@anirbanchow, a good old friend, still remembers the kick that landed on his butt as a result of his adamant refusal to kick the butt. A decade-and-a-half later I have realised that kicks cannot make someone quit smoking. Getting your heart into it can.
During my school and college years I detested smoking and in the interest of my friends cajoled, even threatened, them to keep their lips away from the tantalising ends of cigarettes. There also have been a few stray incidents of violence, as mentioned above. Did any of my friends quit? No. Instead, I, a few years later, turned smoker.
As a child I was very curious, as children usually are, and I and my friends experimented with many kinds of smoke – rolled-up paper to dried plant stems. Thankfully these were only stray experiments and didn’t turn into a habit and my childhood was otherwise smoke free and so was my teens (I was a rabid anti-smoking agent then).
It was my twenties that drifted away in a tobacco smoke-filled haze. As usual, it began with a few puffs of a ‘cool’ new brand that a friend insisted I must try, and soon the puffs multiplied into packets. You need no laboratory to tell you that nicotine is one of the most addictive substances known to man. Ask any smoker.
It wasn’t that I never tried to quit or that I wasn’t aware of the dangers associated with this grievous habit. Quitting is tough, very tough. But possible.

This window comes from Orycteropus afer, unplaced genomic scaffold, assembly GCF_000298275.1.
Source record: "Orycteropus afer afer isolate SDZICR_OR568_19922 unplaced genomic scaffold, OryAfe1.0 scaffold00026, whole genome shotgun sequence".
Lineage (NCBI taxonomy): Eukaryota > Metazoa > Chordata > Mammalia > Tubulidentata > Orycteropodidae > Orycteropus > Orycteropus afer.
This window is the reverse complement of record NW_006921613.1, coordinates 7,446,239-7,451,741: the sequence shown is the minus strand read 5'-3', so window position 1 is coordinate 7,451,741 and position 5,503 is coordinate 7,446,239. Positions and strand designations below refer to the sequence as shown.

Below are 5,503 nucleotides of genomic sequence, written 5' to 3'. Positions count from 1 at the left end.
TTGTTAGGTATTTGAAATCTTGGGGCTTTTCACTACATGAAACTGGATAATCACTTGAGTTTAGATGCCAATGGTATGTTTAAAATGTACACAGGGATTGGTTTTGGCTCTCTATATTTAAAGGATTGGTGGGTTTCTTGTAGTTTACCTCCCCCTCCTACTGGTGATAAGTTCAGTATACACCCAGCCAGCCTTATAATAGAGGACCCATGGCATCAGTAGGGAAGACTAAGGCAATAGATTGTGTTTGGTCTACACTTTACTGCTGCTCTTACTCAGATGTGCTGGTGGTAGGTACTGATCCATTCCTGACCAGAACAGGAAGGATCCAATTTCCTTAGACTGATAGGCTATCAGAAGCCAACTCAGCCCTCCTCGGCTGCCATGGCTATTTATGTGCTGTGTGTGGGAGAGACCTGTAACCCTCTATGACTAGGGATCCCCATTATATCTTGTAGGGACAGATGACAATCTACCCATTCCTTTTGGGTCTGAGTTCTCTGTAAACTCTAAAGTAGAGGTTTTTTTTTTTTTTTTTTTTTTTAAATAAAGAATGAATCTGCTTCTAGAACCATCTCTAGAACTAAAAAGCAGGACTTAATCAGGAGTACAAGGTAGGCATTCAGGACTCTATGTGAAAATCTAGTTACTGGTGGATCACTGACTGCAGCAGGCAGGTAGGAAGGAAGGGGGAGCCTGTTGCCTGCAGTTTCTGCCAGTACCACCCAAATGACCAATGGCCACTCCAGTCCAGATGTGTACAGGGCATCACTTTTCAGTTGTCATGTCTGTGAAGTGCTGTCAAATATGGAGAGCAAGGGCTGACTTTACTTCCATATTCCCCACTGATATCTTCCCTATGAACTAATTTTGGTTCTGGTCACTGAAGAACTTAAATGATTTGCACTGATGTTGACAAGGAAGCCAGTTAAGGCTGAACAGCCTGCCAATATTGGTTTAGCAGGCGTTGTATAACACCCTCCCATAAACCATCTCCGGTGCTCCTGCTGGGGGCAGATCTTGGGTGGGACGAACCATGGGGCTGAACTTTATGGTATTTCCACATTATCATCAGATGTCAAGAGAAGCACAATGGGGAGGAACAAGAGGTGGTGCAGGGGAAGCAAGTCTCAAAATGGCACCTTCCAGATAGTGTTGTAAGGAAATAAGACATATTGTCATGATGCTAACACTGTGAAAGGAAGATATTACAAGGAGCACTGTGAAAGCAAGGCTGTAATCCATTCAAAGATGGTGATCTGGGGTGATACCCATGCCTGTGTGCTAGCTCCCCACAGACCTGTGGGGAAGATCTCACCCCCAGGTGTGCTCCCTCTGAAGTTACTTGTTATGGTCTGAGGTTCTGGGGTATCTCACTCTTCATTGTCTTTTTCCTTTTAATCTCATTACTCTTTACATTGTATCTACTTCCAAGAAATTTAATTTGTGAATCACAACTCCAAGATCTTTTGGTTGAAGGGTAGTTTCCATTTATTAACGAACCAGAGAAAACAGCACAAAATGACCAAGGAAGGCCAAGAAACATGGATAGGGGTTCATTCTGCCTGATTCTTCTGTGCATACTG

A quit resolution was soon followed by a marathon movie watching session that was usually accompanied by bottles of beer and of course, cigarettes. By the time I finished watching the Godfather trilogy for the third time, a 20s pack of King Size cigarettes was also finished. And so was my short-lived resolution.
Things started to change when I became a father. My concern for my son‘s wellbeing also led to the realisation that his wellbeing was closely associated with mine. To give him all that I wanted to, I had to stay healthy and quitting smoking was the best start that I could make.
After the start, the rest of the ride has been smooth. My smoker colleagues have also helped in a way ignoring me when they went out for their smoke breaks.
I was apprehensive at first, thought my willpower will wither away. But each time I see my son smile, it only gets stronger. My secret was to associate it with something very close to my heart.
It has now been a few months since my last puff. I don’t remember the date. I don’t want to.